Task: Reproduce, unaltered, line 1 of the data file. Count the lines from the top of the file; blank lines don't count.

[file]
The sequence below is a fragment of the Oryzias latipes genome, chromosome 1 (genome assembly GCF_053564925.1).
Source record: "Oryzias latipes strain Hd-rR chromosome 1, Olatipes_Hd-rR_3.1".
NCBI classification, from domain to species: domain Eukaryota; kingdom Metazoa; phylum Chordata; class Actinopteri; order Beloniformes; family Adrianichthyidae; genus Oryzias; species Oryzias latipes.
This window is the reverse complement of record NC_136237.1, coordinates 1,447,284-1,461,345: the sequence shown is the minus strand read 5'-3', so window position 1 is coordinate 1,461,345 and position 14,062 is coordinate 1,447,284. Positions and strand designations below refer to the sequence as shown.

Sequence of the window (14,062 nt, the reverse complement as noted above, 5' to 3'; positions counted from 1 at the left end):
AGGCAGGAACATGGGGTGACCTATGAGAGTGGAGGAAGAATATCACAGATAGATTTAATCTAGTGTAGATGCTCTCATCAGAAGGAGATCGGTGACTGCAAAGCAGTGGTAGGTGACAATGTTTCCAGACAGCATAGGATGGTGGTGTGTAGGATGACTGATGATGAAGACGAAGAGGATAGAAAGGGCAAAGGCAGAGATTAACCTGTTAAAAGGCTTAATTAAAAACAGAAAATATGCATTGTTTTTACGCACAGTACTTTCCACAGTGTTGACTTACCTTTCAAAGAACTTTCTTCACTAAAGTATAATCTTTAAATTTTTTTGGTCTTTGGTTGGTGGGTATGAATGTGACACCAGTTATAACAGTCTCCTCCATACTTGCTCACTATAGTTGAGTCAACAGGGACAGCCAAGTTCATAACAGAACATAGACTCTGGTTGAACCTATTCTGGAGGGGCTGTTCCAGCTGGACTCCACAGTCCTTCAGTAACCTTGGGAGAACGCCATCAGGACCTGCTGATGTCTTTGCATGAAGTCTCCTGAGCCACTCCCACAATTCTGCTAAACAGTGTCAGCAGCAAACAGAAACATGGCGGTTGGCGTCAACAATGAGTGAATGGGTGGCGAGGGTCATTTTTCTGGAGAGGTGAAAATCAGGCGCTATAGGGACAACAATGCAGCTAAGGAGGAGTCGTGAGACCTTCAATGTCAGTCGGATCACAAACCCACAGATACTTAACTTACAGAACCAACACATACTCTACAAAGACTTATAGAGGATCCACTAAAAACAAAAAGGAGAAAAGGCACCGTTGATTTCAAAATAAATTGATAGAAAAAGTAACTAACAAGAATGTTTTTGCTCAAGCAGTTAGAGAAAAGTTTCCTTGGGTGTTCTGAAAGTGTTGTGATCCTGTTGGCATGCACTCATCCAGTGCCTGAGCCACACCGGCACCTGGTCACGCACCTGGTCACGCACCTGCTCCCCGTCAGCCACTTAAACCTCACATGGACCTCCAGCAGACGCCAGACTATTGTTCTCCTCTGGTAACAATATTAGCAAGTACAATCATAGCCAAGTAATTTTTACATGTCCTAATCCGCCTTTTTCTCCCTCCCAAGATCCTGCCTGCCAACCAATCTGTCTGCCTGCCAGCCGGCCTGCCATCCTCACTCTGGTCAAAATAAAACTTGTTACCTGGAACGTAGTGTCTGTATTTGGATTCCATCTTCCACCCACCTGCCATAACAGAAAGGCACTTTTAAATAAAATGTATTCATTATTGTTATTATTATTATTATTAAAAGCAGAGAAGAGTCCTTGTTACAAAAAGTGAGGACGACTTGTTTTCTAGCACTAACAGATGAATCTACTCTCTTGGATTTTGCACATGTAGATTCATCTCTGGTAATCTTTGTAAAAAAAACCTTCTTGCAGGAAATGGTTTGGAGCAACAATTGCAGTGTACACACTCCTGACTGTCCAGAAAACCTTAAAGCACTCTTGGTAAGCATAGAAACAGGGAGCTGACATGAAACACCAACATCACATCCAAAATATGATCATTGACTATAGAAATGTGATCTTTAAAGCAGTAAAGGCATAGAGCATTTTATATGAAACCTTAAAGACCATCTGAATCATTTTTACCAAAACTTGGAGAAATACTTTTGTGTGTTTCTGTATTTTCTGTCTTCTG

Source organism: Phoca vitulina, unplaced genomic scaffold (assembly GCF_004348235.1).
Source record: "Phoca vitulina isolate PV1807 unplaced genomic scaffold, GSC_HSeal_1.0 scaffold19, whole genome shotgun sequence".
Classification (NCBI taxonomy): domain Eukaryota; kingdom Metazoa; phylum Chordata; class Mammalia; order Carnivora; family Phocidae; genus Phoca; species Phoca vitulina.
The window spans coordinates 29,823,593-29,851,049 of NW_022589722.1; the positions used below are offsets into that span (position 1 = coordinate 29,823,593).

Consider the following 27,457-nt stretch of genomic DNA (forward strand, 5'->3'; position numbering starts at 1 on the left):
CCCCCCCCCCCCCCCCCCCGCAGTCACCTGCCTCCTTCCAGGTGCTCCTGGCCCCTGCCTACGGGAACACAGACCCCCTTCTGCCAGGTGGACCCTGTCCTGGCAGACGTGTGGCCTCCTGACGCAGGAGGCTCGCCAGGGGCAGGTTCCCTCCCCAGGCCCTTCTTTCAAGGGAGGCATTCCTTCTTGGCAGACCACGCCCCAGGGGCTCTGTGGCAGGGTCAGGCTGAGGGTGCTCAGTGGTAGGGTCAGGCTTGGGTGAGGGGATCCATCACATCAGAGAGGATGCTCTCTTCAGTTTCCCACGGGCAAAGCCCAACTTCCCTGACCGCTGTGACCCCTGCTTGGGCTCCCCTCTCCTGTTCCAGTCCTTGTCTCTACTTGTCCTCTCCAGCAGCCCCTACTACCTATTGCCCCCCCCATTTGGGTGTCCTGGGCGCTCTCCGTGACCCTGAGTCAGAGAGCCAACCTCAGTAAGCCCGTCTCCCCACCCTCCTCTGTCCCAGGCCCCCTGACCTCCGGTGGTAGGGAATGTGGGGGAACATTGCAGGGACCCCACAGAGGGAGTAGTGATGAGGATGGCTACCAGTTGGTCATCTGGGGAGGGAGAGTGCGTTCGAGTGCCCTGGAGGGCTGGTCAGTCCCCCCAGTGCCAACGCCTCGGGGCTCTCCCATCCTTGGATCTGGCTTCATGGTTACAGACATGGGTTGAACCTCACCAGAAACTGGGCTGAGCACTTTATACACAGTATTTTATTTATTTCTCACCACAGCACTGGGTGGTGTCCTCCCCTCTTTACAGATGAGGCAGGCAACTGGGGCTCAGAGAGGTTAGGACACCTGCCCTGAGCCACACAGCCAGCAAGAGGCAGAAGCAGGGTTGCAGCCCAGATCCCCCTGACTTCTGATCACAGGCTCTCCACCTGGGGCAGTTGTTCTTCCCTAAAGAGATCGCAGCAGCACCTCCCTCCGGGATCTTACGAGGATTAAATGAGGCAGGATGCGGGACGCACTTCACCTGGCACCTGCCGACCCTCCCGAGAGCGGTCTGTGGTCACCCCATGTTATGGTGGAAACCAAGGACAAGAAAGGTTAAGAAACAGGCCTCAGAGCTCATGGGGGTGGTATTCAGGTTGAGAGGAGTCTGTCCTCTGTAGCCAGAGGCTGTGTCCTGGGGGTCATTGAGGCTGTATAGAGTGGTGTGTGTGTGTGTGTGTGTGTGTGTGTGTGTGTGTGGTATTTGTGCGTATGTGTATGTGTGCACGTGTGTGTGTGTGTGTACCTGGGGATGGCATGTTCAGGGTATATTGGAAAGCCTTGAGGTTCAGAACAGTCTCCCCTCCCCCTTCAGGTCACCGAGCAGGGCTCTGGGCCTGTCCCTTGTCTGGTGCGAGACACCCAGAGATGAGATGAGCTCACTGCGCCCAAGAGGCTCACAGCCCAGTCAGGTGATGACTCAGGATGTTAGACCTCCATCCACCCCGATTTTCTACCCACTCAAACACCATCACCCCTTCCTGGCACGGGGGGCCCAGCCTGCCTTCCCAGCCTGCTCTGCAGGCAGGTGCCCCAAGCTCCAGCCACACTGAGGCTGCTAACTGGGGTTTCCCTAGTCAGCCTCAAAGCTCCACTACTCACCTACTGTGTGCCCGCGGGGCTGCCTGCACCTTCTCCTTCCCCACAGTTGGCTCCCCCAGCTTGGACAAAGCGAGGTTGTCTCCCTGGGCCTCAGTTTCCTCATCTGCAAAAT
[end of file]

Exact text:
The sequence below is a fragment of the Oryzias latipes genome, chromosome 1 (genome assembly GCF_053564925.1).